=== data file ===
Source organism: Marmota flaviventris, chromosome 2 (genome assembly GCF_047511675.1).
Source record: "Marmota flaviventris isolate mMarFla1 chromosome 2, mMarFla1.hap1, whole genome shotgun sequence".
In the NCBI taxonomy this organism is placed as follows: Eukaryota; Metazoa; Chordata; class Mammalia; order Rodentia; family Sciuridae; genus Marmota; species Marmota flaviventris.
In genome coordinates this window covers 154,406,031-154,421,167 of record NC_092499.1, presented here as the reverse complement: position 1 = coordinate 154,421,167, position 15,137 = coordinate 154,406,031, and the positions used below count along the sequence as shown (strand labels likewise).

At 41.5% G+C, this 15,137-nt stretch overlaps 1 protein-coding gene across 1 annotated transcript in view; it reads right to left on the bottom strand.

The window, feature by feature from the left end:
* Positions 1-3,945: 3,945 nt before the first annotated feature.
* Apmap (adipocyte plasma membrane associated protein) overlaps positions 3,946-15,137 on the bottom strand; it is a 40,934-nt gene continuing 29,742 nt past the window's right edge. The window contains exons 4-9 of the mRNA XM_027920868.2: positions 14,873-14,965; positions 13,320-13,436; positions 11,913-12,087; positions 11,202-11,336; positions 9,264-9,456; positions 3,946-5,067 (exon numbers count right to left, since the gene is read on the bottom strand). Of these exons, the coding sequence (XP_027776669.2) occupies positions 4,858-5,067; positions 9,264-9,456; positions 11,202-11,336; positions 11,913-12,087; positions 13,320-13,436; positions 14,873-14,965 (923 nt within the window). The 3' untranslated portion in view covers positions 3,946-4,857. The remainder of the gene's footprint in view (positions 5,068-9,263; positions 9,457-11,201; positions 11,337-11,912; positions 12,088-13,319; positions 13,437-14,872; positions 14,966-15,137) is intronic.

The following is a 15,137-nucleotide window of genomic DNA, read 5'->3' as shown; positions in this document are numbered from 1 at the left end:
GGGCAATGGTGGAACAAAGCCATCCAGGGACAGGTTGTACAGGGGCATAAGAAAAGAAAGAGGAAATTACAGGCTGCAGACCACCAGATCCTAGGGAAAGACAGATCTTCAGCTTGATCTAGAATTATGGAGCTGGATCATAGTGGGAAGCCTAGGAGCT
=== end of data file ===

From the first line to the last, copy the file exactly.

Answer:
Source organism: Marmota flaviventris, chromosome 2 (genome assembly GCF_047511675.1).
Source record: "Marmota flaviventris isolate mMarFla1 chromosome 2, mMarFla1.hap1, whole genome shotgun sequence".
In the NCBI taxonomy this organism is placed as follows: Eukaryota; Metazoa; Chordata; class Mammalia; order Rodentia; family Sciuridae; genus Marmota; species Marmota flaviventris.
In genome coordinates this window covers 154,406,031-154,421,167 of record NC_092499.1, presented here as the reverse complement: position 1 = coordinate 154,421,167, position 15,137 = coordinate 154,406,031, and the positions used below count along the sequence as shown (strand labels likewise).

At 41.5% G+C, this 15,137-nt stretch overlaps 1 protein-coding gene across 1 annotated transcript in view; it reads right to left on the bottom strand.

The window, feature by feature from the left end:
* Positions 1-3,945: 3,945 nt before the first annotated feature.
* Apmap (adipocyte plasma membrane associated protein) overlaps positions 3,946-15,137 on the bottom strand; it is a 40,934-nt gene continuing 29,742 nt past the window's right edge. The window contains exons 4-9 of the mRNA XM_027920868.2: positions 14,873-14,965; positions 13,320-13,436; positions 11,913-12,087; positions 11,202-11,336; positions 9,264-9,456; positions 3,946-5,067 (exon numbers count right to left, since the gene is read on the bottom strand). Of these exons, the coding sequence (XP_027776669.2) occupies positions 4,858-5,067; positions 9,264-9,456; positions 11,202-11,336; positions 11,913-12,087; positions 13,320-13,436; positions 14,873-14,965 (923 nt within the window). The 3' untranslated portion in view covers positions 3,946-4,857. The remainder of the gene's footprint in view (positions 5,068-9,263; positions 9,457-11,201; positions 11,337-11,912; positions 12,088-13,319; positions 13,437-14,872; positions 14,966-15,137) is intronic.

The following is a 15,137-nucleotide window of genomic DNA, read 5'->3' as shown; positions in this document are numbered from 1 at the left end:
GGGCAATGGTGGAACAAAGCCATCCAGGGACAGGTTGTACAGGGGCATAAGAAAAGAAAGAGGAAATTACAGGCTGCAGACCACCAGATCCTAGGGAAAGACAGATCTTCAGCTTGATCTAGAATTATGGAGCTGGATCATAGTGGGAAGCCTAGGAGCT